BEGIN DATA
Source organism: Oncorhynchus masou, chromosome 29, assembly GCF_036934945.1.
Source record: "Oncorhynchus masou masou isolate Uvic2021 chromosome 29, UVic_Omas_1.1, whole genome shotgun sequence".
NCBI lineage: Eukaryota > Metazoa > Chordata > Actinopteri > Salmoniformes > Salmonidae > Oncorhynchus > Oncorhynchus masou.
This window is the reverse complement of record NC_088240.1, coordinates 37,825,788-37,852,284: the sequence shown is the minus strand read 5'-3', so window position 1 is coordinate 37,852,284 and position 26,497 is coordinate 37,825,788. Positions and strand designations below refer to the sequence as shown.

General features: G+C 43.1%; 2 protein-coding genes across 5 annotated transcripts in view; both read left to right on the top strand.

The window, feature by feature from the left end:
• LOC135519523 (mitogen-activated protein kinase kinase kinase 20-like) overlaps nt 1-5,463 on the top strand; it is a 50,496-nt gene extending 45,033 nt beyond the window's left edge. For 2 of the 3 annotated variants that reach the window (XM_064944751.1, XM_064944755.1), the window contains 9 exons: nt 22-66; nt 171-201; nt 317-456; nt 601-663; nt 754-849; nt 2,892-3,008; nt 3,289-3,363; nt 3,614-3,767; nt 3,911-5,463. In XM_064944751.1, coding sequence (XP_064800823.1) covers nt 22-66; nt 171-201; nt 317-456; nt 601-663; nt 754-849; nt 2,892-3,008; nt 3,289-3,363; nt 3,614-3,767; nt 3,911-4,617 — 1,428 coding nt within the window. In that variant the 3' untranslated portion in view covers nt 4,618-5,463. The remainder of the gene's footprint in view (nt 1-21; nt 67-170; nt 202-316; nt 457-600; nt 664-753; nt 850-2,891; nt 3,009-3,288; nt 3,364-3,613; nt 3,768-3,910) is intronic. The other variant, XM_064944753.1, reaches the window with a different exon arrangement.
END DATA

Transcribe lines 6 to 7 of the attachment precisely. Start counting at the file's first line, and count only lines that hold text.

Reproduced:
The window, feature by feature from the left end:
• LOC135519523 (mitogen-activated protein kinase kinase kinase 20-like) overlaps nt 1-5,463 on the top strand; it is a 50,496-nt gene extending 45,033 nt beyond the window's left edge. For 2 of the 3 annotated variants that reach the window (XM_064944751.1, XM_064944755.1), the window contains 9 exons: nt 22-66; nt 171-201; nt 317-456; nt 601-663; nt 754-849; nt 2,892-3,008; nt 3,289-3,363; nt 3,614-3,767; nt 3,911-5,463. In XM_064944751.1, coding sequence (XP_064800823.1) covers nt 22-66; nt 171-201; nt 317-456; nt 601-663; nt 754-849; nt 2,892-3,008; nt 3,289-3,363; nt 3,614-3,767; nt 3,911-4,617 — 1,428 coding nt within the window. In that variant the 3' untranslated portion in view covers nt 4,618-5,463. The remainder of the gene's footprint in view (nt 1-21; nt 67-170; nt 202-316; nt 457-600; nt 664-753; nt 850-2,891; nt 3,009-3,288; nt 3,364-3,613; nt 3,768-3,910) is intronic. The other variant, XM_064944753.1, reaches the window with a different exon arrangement.